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Characterization of the Intestinal and Hepatic Uptake/Efflux Transport of the Magnetic Resonance Imaging Contrast Agent Gadolinium-Ethoxylbenzyl-Diethylenetriamine-Pentaacetic Acid

Jia, Jia PhD*; Puls, Dorothee DVM; Oswald, Stefan PhD*; Jedlitschky, Gabriele PhD; Kühn, Jens P. MD; Weitschies, Werner PhD§; Hosten, Norbert MD; Siegmund, Werner MD*; Keiser, Markus DVM*

doi: 10.1097/RLI.0b013e3182a70043
Original Articles

Objectives The objectives of the study were to measure the pharmacokinetics and liver enhancement of gadoxetate (gadolinium-ethoxylbenzyl-diethylenetriamine-pentaacetic acid [Gd-EOB-DTPA], Eovist, Primovist) after oral and intravenous administration in wild-type and (multidrug resistance–associated protein 2) Mrp2-deficient rats and to evaluate the in vitro transport of the contrast agent via intestinal and hepatic transporter proteins.

Materials and Methods Gadolinium-ethoxylbenzyl-diethylenetriamine-pentaacetic acid–enhanced magnetic resonance imaging and pharmacokinetics of Gd-EOB-DTPA after intravenous and oral administration were evaluated in wild-type and Mrp2-deficient rats using T1-weighted magnetic resonance imaging and a validated liquid chromatography–mass spectrometry method, respectively. Cellular uptake of Gd-EOB-DTPA was measured in stably transfected human embrionic kidney 293-cells expressing oragnic anion-transporting polypeptide 1A2 or organic cation transporter 3 and Madin Darby canine kidney 2-cells expressing apical sodium dependent bile acid transporter. The affinity to MRP2 and multidrug resistance–associated protein 3 was measured using inside-out vesicles.

Results In vitro, Gd-EOB-DTPA was demonstrated to be a substrate for OATP1A2 (mean [SD] of the Michaelis-Menten constant [Km], 1.0 [0.4] mmol/L; mean [SD] of the maximal uptake rate [Vmax], 101.3 [21.1] pmol/mg per minute), MRP2 (Km, 1.0 [0.5] mmol/L; Vmax, 86.8 [31.1] pmol/mg per minute), and multidrug resistance–associated protein 3 (Km, 1.8 [0.3] mmol/L; Vmax, 116 [15.9] pmol/mg per minute) but not for the apical sodium-dependent bile acid transporter and organic cation transporter 3. After the oral administration to the wild-type animals, Gd-EOB-DTPA was considerably absorbed from the small intestine (bioavailability, approximately 17%) and predominately eliminated via feces after intravenous dosing (approximately 96%). In the Mrp2-deficient rats, oral bioavailability increased to approximately 21% and Gd-EOB-DTPA was exclusively excreted into urine. Magnetic resonance enhancement of the liver was significantly prolonged in the Mrp2-deficient rats compared with the wild-type rats (mean [SD] area under the curve0-90, 36.4 [8.5] vs 14.8 [10.3] arbitary units per minute; P = 0.003; time to maximum plasma concentration, 48.6 [23.8] vs 6.0 [3.1] minutes; P = 0.001).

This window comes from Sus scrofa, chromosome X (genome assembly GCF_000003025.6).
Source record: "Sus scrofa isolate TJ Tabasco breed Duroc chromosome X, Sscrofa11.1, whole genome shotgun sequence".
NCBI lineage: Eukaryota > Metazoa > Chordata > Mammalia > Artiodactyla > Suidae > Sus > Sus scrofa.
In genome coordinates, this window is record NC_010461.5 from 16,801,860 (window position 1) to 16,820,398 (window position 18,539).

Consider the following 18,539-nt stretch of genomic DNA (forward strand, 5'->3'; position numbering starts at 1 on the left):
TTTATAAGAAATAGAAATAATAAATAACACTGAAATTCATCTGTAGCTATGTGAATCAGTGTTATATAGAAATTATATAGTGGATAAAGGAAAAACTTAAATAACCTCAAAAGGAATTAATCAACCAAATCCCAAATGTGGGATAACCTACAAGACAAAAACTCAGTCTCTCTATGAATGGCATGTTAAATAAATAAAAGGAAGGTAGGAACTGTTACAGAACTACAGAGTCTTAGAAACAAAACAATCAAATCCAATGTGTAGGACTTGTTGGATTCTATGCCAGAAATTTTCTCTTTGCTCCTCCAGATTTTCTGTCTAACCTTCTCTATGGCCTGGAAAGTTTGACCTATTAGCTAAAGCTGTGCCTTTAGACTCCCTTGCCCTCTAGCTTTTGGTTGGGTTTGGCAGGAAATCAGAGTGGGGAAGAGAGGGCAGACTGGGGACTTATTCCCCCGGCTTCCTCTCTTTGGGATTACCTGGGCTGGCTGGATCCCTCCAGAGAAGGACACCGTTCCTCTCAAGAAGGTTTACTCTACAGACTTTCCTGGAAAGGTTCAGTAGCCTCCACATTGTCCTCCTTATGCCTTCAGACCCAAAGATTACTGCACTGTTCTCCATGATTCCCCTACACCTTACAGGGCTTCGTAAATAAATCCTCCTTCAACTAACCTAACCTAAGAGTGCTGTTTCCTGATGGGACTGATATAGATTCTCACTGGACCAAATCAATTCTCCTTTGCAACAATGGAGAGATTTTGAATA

Conclusions The nonmetabolized Gd-EOB-DTPA may have some potentials to be used as a probe-contrast agent to evaluate transporter-mediated mechanisms along the enterohepatic absorption route for drugs by functional visualization in vivo.

Supplemental Digital Content is available in the article.

From the *Department of Clinical Pharmacology, Center of Drug Absorption and Transport; †Department of Diagnostic Radiology and Neuroradiology, University Medicine of Greifswald; and Departments of ‡Pharmacology and §Pharmacy of the Center of Drug Absorption and Transport, University Medicine of Greifswald, Greifswald, Germany.

Received for publication May 24, 2013; and accepted for publication, after revision, July 26, 2013.

Conflicts of interest and sources of funding: Supported by the German Federal Ministry of Education and Research Grants InnoProfile 03IP612/03IP612X and Wachstumskern Centifluidic Technologies 03WKCC6C).

The authors report no conflicts of interest.

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Reprints: Markus Keiser, DVM, Department of Clinical Pharmacology, Center of Drug Absorption and Transport, University Medicine Greifswald, Felix-Hausdorff-Str. 3, D-17487 Greifswald, Germany. E-mail:

© 2014 by Lippincott Williams & Wilkins